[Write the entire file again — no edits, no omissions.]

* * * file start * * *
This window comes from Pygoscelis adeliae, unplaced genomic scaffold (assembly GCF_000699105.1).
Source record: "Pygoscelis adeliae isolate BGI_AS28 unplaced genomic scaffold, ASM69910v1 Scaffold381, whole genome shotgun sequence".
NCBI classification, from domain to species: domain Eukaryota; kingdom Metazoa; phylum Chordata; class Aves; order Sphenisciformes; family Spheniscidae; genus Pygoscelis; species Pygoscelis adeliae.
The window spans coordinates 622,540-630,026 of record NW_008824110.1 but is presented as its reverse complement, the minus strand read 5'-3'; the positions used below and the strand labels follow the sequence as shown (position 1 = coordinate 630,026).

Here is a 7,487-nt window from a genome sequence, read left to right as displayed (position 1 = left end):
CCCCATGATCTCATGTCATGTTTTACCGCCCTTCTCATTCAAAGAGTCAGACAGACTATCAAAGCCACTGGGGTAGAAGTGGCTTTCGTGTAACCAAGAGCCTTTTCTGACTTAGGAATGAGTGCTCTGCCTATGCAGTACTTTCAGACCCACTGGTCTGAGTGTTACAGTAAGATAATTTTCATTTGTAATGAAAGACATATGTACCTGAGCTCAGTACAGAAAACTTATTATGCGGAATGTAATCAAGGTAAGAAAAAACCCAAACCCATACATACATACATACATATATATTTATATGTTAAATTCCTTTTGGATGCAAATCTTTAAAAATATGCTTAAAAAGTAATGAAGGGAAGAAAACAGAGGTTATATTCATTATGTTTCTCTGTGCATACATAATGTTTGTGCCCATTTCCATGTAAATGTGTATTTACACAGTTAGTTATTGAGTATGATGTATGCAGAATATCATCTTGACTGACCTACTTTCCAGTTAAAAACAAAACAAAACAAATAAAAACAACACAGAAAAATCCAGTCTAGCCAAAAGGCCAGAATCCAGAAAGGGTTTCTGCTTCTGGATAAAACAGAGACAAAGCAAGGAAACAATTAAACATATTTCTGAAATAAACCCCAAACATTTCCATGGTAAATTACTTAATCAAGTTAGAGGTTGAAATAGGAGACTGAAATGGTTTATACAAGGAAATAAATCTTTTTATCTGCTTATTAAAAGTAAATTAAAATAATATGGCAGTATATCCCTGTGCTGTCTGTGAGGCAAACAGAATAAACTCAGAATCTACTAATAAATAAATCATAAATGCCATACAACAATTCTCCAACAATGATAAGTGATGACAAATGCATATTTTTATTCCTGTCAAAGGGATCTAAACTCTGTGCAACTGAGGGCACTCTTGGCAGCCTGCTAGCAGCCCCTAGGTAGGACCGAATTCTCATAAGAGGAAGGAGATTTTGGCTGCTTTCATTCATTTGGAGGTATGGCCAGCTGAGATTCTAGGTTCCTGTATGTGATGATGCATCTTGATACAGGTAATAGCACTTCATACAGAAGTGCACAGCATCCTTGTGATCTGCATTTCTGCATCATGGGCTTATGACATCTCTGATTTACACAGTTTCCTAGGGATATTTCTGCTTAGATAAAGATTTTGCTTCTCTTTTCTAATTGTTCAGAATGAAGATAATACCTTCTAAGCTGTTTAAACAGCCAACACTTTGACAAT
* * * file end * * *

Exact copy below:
This window comes from Pygoscelis adeliae, unplaced genomic scaffold (assembly GCF_000699105.1).
Source record: "Pygoscelis adeliae isolate BGI_AS28 unplaced genomic scaffold, ASM69910v1 Scaffold381, whole genome shotgun sequence".
NCBI classification, from domain to species: domain Eukaryota; kingdom Metazoa; phylum Chordata; class Aves; order Sphenisciformes; family Spheniscidae; genus Pygoscelis; species Pygoscelis adeliae.
The window spans coordinates 622,540-630,026 of record NW_008824110.1 but is presented as its reverse complement, the minus strand read 5'-3'; the positions used below and the strand labels follow the sequence as shown (position 1 = coordinate 630,026).

Here is a 7,487-nt window from a genome sequence, read left to right as displayed (position 1 = left end):
CCCCATGATCTCATGTCATGTTTTACCGCCCTTCTCATTCAAAGAGTCAGACAGACTATCAAAGCCACTGGGGTAGAAGTGGCTTTCGTGTAACCAAGAGCCTTTTCTGACTTAGGAATGAGTGCTCTGCCTATGCAGTACTTTCAGACCCACTGGTCTGAGTGTTACAGTAAGATAATTTTCATTTGTAATGAAAGACATATGTACCTGAGCTCAGTACAGAAAACTTATTATGCGGAATGTAATCAAGGTAAGAAAAAACCCAAACCCATACATACATACATACATATATATTTATATGTTAAATTCCTTTTGGATGCAAATCTTTAAAAATATGCTTAAAAAGTAATGAAGGGAAGAAAACAGAGGTTATATTCATTATGTTTCTCTGTGCATACATAATGTTTGTGCCCATTTCCATGTAAATGTGTATTTACACAGTTAGTTATTGAGTATGATGTATGCAGAATATCATCTTGACTGACCTACTTTCCAGTTAAAAACAAAACAAAACAAATAAAAACAACACAGAAAAATCCAGTCTAGCCAAAAGGCCAGAATCCAGAAAGGGTTTCTGCTTCTGGATAAAACAGAGACAAAGCAAGGAAACAATTAAACATATTTCTGAAATAAACCCCAAACATTTCCATGGTAAATTACTTAATCAAGTTAGAGGTTGAAATAGGAGACTGAAATGGTTTATACAAGGAAATAAATCTTTTTATCTGCTTATTAAAAGTAAATTAAAATAATATGGCAGTATATCCCTGTGCTGTCTGTGAGGCAAACAGAATAAACTCAGAATCTACTAATAAATAAATCATAAATGCCATACAACAATTCTCCAACAATGATAAGTGATGACAAATGCATATTTTTATTCCTGTCAAAGGGATCTAAACTCTGTGCAACTGAGGGCACTCTTGGCAGCCTGCTAGCAGCCCCTAGGTAGGACCGAATTCTCATAAGAGGAAGGAGATTTTGGCTGCTTTCATTCATTTGGAGGTATGGCCAGCTGAGATTCTAGGTTCCTGTATGTGATGATGCATCTTGATACAGGTAATAGCACTTCATACAGAAGTGCACAGCATCCTTGTGATCTGCATTTCTGCATCATGGGCTTATGACATCTCTGATTTACACAGTTTCCTAGGGATATTTCTGCTTAGATAAAGATTTTGCTTCTCTTTTCTAATTGTTCAGAATGAAGATAATACCTTCTAAGCTGTTTAAACAGCCAACACTTTGACAAT